According to StopBullying.gov, approximately 21% of teenagers say they’ve been bullied, and Ditch the Label states 15% of those have been the cyberbully. Do you suspect your child is bullying someone online? Perhaps he or she has multiple social networking accounts or has become secretive about what they do online. Regardless of why you suspect your child is bullying someone, it’s important to take action. Check out these steps to confront the issue of cyberbullying.
1. Understand Why Cyberbullying Happens
Before confronting your child about your suspicions, it helps to understand a little about why bullying happens. Sometimes, a child is just bored and trying to find some drama and excitement. Other times, they may
2. Consider the Situation on Your Own First
Go into the situation with a clear head and decide what outcome you’d like to see from confronting the situation. Naturally, you want your child to stop bullying, but how will you achieve your goal? Do you want him or her to apologize? To lose privileges? Clearly define your goals to better determine how to approach the situation. You may also need to put together a “team” to help you. In most cases, this will be you and any other parental figure in your child’s life. However, depending on the severity of the situation, you may find you need to talk with teachers, coaches or even the police.
3. Talk with Your Child
Find a calm, quiet and neutral space in which to discuss the situation. Keep in mind your child is likely scared of being in trouble and may not open up well at first, especially if the police or school officials are involved. It may be tempting to shout or automatically hand down a punishment, but it’s important to listen to your child without placing blame or interrupting first.
During the conversation, you should look for several pieces of information:
- What were the reasons for the bullying to take place?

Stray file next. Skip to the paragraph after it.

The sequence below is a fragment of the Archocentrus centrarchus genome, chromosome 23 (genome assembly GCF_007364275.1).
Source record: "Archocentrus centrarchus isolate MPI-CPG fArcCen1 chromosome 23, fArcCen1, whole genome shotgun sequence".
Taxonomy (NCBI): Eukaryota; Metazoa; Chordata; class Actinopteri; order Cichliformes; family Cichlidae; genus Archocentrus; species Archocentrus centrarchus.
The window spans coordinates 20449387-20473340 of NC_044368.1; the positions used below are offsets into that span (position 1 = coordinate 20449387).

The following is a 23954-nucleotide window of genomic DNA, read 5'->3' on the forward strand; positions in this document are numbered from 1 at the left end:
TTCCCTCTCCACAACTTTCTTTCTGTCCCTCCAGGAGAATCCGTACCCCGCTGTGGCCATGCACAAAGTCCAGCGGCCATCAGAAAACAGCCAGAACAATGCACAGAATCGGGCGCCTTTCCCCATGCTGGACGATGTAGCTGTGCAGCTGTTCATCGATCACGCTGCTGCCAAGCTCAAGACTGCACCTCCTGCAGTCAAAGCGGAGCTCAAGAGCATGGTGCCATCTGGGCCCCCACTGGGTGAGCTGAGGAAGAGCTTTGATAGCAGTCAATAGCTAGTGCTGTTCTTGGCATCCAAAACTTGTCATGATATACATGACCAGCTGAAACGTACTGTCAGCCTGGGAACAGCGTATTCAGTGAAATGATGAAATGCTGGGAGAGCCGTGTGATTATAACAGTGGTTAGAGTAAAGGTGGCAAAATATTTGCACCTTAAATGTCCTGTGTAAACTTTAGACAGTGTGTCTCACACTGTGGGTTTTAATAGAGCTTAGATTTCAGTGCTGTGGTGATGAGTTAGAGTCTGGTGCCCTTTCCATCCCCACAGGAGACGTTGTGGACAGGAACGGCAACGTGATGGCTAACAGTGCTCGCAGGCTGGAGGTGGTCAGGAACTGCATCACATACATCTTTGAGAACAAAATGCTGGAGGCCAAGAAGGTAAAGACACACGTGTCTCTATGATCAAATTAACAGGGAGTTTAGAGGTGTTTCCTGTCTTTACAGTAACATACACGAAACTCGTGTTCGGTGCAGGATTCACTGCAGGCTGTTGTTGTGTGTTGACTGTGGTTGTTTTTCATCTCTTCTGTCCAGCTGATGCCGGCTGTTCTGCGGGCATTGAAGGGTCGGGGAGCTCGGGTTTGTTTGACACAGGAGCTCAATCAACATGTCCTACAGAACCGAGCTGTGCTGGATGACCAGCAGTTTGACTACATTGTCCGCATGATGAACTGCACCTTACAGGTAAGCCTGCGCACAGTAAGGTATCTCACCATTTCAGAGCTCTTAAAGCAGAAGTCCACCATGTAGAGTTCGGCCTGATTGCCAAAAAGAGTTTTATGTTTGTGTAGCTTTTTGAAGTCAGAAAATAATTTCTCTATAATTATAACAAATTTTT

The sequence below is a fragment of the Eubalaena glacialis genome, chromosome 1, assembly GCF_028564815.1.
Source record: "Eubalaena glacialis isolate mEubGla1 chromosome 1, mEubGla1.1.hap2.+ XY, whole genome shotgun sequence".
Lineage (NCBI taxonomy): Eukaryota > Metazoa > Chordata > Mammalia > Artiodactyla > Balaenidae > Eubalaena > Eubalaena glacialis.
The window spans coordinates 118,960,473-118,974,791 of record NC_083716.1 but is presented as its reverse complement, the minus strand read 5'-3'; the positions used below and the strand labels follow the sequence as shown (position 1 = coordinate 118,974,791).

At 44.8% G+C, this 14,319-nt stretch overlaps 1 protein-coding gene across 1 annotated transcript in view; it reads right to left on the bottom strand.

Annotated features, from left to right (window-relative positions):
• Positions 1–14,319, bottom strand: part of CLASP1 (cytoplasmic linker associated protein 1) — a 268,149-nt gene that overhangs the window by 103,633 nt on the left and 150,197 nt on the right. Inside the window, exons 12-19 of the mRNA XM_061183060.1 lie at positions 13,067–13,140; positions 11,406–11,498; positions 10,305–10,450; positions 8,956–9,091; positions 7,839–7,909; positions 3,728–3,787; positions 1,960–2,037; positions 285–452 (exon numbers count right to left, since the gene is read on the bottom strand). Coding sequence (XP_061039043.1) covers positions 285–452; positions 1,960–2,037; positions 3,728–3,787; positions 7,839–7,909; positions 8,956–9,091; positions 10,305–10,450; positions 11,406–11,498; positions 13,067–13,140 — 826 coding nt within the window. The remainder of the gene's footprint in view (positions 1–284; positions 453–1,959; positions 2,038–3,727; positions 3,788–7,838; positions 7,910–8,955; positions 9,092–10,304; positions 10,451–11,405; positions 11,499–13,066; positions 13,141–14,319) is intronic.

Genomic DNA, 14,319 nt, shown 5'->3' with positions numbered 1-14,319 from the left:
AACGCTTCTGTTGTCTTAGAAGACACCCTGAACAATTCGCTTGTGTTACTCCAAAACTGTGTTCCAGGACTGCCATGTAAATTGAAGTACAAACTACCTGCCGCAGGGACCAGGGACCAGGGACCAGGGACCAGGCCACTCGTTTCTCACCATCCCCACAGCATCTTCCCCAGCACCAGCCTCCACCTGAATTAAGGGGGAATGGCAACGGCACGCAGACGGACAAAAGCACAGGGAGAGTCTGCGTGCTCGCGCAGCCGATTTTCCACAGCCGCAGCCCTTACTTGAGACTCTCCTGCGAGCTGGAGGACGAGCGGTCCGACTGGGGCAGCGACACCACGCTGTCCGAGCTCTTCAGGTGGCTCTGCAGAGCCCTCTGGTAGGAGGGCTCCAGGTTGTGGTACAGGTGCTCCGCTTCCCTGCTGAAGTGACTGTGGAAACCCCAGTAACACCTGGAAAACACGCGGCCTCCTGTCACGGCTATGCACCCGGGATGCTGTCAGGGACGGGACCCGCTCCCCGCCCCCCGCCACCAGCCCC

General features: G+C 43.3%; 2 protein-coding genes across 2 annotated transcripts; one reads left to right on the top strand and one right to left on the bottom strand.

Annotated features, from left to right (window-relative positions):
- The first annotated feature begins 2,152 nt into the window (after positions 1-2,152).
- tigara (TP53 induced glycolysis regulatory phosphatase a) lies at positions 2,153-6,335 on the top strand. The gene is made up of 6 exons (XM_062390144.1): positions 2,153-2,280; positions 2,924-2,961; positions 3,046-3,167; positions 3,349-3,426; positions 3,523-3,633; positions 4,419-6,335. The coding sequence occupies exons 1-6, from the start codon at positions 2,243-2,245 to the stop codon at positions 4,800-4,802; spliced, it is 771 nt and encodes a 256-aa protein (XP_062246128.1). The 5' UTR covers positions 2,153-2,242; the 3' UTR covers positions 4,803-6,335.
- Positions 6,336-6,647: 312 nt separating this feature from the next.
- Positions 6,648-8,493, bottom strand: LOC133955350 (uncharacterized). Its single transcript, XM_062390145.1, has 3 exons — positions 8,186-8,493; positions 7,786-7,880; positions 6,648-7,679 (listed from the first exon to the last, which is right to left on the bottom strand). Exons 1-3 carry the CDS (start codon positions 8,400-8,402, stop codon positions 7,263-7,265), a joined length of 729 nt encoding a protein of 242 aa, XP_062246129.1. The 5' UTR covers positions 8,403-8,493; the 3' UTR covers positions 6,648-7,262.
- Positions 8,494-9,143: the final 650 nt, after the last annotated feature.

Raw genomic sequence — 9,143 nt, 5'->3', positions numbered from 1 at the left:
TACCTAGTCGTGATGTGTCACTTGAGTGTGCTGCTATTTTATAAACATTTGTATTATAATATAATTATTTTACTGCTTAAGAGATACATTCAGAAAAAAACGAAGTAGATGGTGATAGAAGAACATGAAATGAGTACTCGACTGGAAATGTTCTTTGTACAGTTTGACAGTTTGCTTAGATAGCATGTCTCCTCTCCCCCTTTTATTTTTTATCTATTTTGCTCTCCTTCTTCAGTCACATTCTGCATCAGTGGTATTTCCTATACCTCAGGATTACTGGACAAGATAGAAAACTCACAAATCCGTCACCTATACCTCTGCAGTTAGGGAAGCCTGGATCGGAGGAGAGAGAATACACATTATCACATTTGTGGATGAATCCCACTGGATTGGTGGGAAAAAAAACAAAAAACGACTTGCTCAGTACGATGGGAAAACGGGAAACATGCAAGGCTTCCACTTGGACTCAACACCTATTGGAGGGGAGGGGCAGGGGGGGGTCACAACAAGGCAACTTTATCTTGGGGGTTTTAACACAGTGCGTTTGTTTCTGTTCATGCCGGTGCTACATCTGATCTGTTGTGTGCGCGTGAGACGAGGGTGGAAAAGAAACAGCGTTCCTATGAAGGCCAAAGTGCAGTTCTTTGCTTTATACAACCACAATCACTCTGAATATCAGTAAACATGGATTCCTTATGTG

- When did it start and how long has it been going on?
- Who is being bullied and are there any other bullies?
- How has the victim been bullied and is there evidence?
While asking these questions, you probably won’t get very many direct answers, so it’s important to look for contextual clues. Who does your child spend the most time with? Who has he or she mentioned not liking? Are there outside issues your child is going through, such as the divorce of parents or school stress?
4. Talk About Consequences
Communication is the first and most important step, but consequences are necessary, as well. The depth of the consequences will likely depend on the age of your child. Either way, you’ll probably want to take away internet privileges until your child can prove his or her ability to be responsible.
An overall block of the internet is easier for younger children who may not need the internet for schoolwork as often. Once your child is in middle school or high school, removing all access to the internet becomes more complicated. In these cases, consider family monitoring software on their phones, tablets and laptops, as well as supervising their time online. You can often turn off data and texting on their cell phones as well.
Unfortunately, for many children, restricting access isn’t enough to truly change behavior. For this reason, some parents choose to have their child write a report about cyberbullying. If you choose this route, ask him or her to provide statistics about how cyberbullying hurts people, how people can combat it, and the importance of accepting people who are different than you.
When you’re sure cyberbullying will no longer be a problem your child is engaging in, you can begin to reintroduce privileges. Ensure you talk about clear expectations, including acceptable social media and time spent online.
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